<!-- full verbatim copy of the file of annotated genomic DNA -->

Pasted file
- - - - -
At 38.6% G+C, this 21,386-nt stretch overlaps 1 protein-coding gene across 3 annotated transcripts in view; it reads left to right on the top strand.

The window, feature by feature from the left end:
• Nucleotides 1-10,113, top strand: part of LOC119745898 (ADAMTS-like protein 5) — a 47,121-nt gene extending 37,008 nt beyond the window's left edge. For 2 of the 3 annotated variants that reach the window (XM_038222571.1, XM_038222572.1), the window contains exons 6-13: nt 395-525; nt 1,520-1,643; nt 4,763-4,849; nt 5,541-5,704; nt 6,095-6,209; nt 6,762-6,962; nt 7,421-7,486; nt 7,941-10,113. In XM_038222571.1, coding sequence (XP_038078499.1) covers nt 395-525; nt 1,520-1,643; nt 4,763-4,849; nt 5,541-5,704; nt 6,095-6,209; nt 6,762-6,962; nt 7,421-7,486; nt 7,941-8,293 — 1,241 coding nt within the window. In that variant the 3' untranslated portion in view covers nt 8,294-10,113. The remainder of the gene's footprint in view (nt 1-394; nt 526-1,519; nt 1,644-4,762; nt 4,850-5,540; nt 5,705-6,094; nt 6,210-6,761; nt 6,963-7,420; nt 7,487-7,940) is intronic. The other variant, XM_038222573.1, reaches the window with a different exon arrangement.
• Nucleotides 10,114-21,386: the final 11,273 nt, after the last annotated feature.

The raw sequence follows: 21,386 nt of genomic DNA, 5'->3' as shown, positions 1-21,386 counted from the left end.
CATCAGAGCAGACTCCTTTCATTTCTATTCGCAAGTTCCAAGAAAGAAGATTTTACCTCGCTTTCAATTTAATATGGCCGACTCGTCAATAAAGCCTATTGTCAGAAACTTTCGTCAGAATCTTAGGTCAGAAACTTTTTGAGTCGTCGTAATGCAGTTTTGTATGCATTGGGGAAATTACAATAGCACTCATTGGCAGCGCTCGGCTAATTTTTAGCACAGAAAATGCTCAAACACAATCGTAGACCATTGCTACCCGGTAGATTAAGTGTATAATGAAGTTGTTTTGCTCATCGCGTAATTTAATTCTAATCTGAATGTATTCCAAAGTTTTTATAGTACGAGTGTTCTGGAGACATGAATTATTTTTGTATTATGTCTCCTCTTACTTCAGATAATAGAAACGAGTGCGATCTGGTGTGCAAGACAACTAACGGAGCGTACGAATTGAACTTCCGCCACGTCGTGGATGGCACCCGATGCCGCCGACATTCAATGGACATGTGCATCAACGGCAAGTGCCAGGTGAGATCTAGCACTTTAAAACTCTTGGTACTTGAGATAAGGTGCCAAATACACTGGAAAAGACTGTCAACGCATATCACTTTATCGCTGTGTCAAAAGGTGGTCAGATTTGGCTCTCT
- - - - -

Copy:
At 38.6% G+C, this 21,386-nt stretch overlaps 1 protein-coding gene across 3 annotated transcripts in view; it reads left to right on the top strand.

The window, feature by feature from the left end:
• Nucleotides 1-10,113, top strand: part of LOC119745898 (ADAMTS-like protein 5) — a 47,121-nt gene extending 37,008 nt beyond the window's left edge. For 2 of the 3 annotated variants that reach the window (XM_038222571.1, XM_038222572.1), the window contains exons 6-13: nt 395-525; nt 1,520-1,643; nt 4,763-4,849; nt 5,541-5,704; nt 6,095-6,209; nt 6,762-6,962; nt 7,421-7,486; nt 7,941-10,113. In XM_038222571.1, coding sequence (XP_038078499.1) covers nt 395-525; nt 1,520-1,643; nt 4,763-4,849; nt 5,541-5,704; nt 6,095-6,209; nt 6,762-6,962; nt 7,421-7,486; nt 7,941-8,293 — 1,241 coding nt within the window. In that variant the 3' untranslated portion in view covers nt 8,294-10,113. The remainder of the gene's footprint in view (nt 1-394; nt 526-1,519; nt 1,644-4,762; nt 4,850-5,540; nt 5,705-6,094; nt 6,210-6,761; nt 6,963-7,420; nt 7,487-7,940) is intronic. The other variant, XM_038222573.1, reaches the window with a different exon arrangement.
• Nucleotides 10,114-21,386: the final 11,273 nt, after the last annotated feature.

The raw sequence follows: 21,386 nt of genomic DNA, 5'->3' as shown, positions 1-21,386 counted from the left end.
CATCAGAGCAGACTCCTTTCATTTCTATTCGCAAGTTCCAAGAAAGAAGATTTTACCTCGCTTTCAATTTAATATGGCCGACTCGTCAATAAAGCCTATTGTCAGAAACTTTCGTCAGAATCTTAGGTCAGAAACTTTTTGAGTCGTCGTAATGCAGTTTTGTATGCATTGGGGAAATTACAATAGCACTCATTGGCAGCGCTCGGCTAATTTTTAGCACAGAAAATGCTCAAACACAATCGTAGACCATTGCTACCCGGTAGATTAAGTGTATAATGAAGTTGTTTTGCTCATCGCGTAATTTAATTCTAATCTGAATGTATTCCAAAGTTTTTATAGTACGAGTGTTCTGGAGACATGAATTATTTTTGTATTATGTCTCCTCTTACTTCAGATAATAGAAACGAGTGCGATCTGGTGTGCAAGACAACTAACGGAGCGTACGAATTGAACTTCCGCCACGTCGTGGATGGCACCCGATGCCGCCGACATTCAATGGACATGTGCATCAACGGCAAGTGCCAGGTGAGATCTAGCACTTTAAAACTCTTGGTACTTGAGATAAGGTGCCAAATACACTGGAAAAGACTGTCAACGCATATCACTTTATCGCTGTGTCAAAAGGTGGTCAGATTTGGCTCTCT